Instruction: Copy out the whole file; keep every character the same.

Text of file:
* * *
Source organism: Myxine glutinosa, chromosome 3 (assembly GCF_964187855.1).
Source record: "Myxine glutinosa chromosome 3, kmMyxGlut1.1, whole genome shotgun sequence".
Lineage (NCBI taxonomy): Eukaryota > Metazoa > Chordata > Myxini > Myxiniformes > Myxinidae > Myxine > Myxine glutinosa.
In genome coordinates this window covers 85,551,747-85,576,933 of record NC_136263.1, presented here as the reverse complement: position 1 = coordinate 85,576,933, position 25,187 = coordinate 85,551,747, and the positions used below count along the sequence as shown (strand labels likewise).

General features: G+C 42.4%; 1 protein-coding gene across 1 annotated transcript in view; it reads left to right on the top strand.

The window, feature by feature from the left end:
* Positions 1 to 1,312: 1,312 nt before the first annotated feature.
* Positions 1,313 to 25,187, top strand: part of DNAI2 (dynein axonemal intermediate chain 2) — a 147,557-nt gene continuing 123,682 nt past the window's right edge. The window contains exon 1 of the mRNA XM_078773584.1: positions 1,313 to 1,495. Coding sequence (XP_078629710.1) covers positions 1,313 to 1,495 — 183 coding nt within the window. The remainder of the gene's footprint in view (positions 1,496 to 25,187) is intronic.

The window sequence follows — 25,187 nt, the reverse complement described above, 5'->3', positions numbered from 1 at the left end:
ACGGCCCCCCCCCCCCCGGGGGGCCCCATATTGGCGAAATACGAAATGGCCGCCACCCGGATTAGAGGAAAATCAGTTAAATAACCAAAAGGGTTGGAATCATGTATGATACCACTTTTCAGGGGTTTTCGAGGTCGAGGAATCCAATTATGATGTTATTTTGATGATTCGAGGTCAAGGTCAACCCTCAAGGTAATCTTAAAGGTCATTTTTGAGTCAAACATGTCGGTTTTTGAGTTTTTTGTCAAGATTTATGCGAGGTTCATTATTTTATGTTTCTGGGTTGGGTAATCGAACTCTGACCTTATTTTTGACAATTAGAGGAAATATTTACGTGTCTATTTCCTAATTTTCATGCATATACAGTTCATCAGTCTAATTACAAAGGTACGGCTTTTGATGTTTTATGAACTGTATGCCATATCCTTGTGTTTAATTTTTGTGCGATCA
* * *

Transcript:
Source organism: Myxine glutinosa, chromosome 3 (assembly GCF_964187855.1).
Source record: "Myxine glutinosa chromosome 3, kmMyxGlut1.1, whole genome shotgun sequence".
Lineage (NCBI taxonomy): Eukaryota > Metazoa > Chordata > Myxini > Myxiniformes > Myxinidae > Myxine > Myxine glutinosa.
In genome coordinates this window covers 85,551,747-85,576,933 of record NC_136263.1, presented here as the reverse complement: position 1 = coordinate 85,576,933, position 25,187 = coordinate 85,551,747, and the positions used below count along the sequence as shown (strand labels likewise).

General features: G+C 42.4%; 1 protein-coding gene across 1 annotated transcript in view; it reads left to right on the top strand.

The window, feature by feature from the left end:
* Positions 1 to 1,312: 1,312 nt before the first annotated feature.
* Positions 1,313 to 25,187, top strand: part of DNAI2 (dynein axonemal intermediate chain 2) — a 147,557-nt gene continuing 123,682 nt past the window's right edge. The window contains exon 1 of the mRNA XM_078773584.1: positions 1,313 to 1,495. Coding sequence (XP_078629710.1) covers positions 1,313 to 1,495 — 183 coding nt within the window. The remainder of the gene's footprint in view (positions 1,496 to 25,187) is intronic.

The window sequence follows — 25,187 nt, the reverse complement described above, 5'->3', positions numbered from 1 at the left end:
ACGGCCCCCCCCCCCCCGGGGGGCCCCATATTGGCGAAATACGAAATGGCCGCCACCCGGATTAGAGGAAAATCAGTTAAATAACCAAAAGGGTTGGAATCATGTATGATACCACTTTTCAGGGGTTTTCGAGGTCGAGGAATCCAATTATGATGTTATTTTGATGATTCGAGGTCAAGGTCAACCCTCAAGGTAATCTTAAAGGTCATTTTTGAGTCAAACATGTCGGTTTTTGAGTTTTTTGTCAAGATTTATGCGAGGTTCATTATTTTATGTTTCTGGGTTGGGTAATCGAACTCTGACCTTATTTTTGACAATTAGAGGAAATATTTACGTGTCTATTTCCTAATTTTCATGCATATACAGTTCATCAGTCTAATTACAAAGGTACGGCTTTTGATGTTTTATGAACTGTATGCCATATCCTTGTGTTTAATTTTTGTGCGATCA